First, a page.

Psst... We're working on the next generation of Chowhound! View >
HOME > Chowhound > Home Cooking >
Oct 9, 2012 09:21 PM

safe to reduce sugar in home-made jams?

When a mainstream recipe calls for sugar, I typically reduce the quantity by a third or a half, to get something suited to my Californian taste buds.

I recently bought a bread/jam maker. Their strawberry jam recipe calls for 3/4 cup of sugar to two cups of chopped strawberries. So I used just 1/2 cup sugar - tasted terrific. (Kept the third ingredient: 1 Tbsp lemon juice.) It was maybe even a bit too sweet - after all, strawberries are naturally sweet.

So I was considering cutting down the sugar to 1/4 cup or less, when I read on the 'net that the sugar added to jam serves a preservative function.

Is this true? Am I running a risk of botulism poisoning (or just mold) by not adding the prescribed amount of sugar to my jam?

  1. Click to Upload a photo (10 MB limit)
  1. Are you just putting this in the fridge to eat fresh or are you actually canning it?

    3 Replies
    1. re: rasputina

      Not canning. Putting it in the fridge in a glass jar (not vacuum sealed or anything) to eat over a few weeks.

      1. re: fadista

        Hmmmm...I would like to know the answer too! I made what I guess would be a plum conserve after getting overloaded with plums from my CSA. It has been in a jar in my fridge for about 4 weeks and I used minimal sugar when cooking it down. I figured as long as it doesn't mold I am that indeed true or should I pitch it?

      2. If it's a recipe that uses pectin, the risk with less sugar is that it might not set. Pomona Pectin is a brand that DOES allow you to reduce or eliminate the sugar without risk of making syrup instead of jam.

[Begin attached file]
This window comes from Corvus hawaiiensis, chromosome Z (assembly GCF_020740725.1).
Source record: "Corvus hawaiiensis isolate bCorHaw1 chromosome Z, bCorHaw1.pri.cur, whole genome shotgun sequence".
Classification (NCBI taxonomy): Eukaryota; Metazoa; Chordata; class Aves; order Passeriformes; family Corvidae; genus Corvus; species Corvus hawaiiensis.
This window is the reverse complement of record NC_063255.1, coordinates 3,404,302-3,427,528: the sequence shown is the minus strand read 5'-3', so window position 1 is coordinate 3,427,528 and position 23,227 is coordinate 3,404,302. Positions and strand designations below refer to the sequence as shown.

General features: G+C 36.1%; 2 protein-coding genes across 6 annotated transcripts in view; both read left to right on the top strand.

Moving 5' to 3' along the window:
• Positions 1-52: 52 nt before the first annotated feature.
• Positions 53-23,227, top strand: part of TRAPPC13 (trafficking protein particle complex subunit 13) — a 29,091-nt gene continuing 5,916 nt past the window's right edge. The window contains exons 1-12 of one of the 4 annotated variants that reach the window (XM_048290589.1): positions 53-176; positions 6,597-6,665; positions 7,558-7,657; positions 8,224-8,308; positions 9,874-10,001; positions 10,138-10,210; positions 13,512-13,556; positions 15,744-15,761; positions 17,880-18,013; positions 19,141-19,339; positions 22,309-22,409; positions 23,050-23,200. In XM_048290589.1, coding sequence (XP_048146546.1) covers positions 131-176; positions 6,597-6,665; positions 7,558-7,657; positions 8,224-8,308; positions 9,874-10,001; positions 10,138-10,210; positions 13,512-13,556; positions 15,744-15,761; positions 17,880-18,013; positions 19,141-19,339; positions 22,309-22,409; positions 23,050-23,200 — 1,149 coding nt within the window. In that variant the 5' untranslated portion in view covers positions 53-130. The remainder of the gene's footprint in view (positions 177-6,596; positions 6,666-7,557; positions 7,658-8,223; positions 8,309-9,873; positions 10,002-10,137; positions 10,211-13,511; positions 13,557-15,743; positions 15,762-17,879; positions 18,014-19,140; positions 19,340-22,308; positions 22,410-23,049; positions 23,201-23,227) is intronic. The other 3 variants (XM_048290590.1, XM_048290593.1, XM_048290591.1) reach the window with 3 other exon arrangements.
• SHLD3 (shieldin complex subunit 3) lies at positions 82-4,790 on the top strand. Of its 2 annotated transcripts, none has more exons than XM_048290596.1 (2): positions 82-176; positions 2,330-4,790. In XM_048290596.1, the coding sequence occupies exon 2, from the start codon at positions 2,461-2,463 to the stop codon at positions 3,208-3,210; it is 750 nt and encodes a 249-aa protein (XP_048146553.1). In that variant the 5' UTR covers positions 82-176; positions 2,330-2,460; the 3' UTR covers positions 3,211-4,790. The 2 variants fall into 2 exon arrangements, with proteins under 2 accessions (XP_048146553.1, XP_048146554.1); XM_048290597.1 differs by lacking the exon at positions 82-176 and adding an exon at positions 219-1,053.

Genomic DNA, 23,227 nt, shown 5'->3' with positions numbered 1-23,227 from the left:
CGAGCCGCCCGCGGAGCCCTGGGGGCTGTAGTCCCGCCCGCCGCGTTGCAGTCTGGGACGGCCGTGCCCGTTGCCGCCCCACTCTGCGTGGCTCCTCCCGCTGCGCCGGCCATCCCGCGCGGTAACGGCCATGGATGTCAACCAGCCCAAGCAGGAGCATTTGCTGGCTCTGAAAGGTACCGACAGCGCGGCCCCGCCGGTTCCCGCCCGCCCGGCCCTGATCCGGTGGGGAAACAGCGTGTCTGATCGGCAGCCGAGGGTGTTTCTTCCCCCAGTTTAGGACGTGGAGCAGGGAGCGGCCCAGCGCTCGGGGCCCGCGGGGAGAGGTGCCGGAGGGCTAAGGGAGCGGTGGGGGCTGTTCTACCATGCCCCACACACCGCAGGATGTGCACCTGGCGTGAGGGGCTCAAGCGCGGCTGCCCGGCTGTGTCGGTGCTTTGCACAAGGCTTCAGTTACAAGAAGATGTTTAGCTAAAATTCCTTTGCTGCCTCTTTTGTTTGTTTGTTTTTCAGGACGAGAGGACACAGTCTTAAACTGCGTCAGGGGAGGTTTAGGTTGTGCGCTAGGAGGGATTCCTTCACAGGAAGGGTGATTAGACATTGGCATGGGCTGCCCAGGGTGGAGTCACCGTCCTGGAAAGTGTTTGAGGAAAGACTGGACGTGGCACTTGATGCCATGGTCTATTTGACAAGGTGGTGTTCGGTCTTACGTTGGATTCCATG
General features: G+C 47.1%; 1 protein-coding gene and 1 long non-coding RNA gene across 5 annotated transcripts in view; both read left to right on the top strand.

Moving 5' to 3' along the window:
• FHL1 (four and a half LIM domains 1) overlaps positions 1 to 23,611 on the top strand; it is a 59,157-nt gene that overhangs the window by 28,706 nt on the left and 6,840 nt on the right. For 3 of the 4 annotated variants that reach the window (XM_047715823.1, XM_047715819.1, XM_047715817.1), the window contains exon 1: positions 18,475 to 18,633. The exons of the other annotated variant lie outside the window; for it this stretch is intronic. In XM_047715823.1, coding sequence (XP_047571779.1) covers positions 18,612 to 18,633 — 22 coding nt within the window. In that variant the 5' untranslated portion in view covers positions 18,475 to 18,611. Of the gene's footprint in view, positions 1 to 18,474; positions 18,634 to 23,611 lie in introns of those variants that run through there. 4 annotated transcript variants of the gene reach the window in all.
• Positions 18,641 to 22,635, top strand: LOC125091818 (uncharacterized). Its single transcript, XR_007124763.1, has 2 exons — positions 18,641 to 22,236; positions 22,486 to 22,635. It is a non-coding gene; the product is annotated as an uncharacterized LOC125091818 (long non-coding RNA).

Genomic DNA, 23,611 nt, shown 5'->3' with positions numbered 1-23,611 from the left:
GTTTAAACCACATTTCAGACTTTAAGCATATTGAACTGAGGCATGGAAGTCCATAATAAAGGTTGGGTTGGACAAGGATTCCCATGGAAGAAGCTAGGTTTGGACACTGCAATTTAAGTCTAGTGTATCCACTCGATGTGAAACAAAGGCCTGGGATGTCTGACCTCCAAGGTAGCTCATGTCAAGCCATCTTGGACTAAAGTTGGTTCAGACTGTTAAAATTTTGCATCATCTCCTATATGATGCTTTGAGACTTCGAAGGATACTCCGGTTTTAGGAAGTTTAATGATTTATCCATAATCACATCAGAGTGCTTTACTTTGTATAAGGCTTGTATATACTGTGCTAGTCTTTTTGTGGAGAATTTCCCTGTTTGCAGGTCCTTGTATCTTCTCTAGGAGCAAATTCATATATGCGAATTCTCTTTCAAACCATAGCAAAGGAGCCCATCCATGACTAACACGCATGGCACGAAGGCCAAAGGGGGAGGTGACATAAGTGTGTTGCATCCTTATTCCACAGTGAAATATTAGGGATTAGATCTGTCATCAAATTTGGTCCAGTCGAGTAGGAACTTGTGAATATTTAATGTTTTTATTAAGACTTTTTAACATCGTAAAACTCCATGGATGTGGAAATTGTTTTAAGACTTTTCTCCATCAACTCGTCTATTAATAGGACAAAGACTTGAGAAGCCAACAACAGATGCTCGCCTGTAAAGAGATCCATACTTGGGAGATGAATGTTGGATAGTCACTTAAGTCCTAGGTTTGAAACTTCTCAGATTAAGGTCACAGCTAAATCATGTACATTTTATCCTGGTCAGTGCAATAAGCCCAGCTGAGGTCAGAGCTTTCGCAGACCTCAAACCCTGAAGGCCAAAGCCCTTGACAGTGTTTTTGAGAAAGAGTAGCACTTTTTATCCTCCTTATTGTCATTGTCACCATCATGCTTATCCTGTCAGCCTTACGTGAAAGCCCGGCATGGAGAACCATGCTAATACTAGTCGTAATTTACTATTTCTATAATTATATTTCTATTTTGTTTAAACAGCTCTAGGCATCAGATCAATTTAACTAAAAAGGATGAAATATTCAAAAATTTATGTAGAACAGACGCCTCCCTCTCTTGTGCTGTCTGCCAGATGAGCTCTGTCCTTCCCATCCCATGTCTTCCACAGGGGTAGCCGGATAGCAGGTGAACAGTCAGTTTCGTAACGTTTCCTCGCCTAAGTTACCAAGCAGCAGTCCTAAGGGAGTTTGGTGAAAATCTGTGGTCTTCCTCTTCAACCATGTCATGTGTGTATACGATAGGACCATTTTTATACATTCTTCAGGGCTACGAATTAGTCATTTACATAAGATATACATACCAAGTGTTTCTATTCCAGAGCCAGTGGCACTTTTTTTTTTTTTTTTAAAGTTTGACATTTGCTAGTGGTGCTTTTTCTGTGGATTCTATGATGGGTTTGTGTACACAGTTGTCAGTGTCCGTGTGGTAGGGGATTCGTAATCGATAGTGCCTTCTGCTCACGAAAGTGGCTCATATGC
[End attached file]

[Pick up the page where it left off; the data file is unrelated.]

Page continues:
Botulism is anerobic, so no worries there if it's a fridge jam. It's possible or likely that a very low sugar jam wouldn't keep as long in the fridge as a heavily sugared one, just as fresh strawberries and strawberry jam differ in fridge life. I would consider both edible until/unless they're moldy. You can always freeze it instead and just pull what you know you'll use up in a week or two.

        1. I suggest if you want to reduce the sugar, you should consider freezer jam.

          1. I often throw in a few apples as they are high in natural pectin

            1. the prescribed amount of sugar is very important if you are canning the jam. If you are freezing or just storing in the fridge, it is not an issue, albeit it may last a shorter amount of time in the fridge/freezer.

              1 Reply
              1. re: cocktailhour

                the prescribed amount of sugar is very important if you are canning the jam.
                Sugar content will affect jelling depending on what type of pectin is used but does not present or create issues beyond what applies to all jam canning.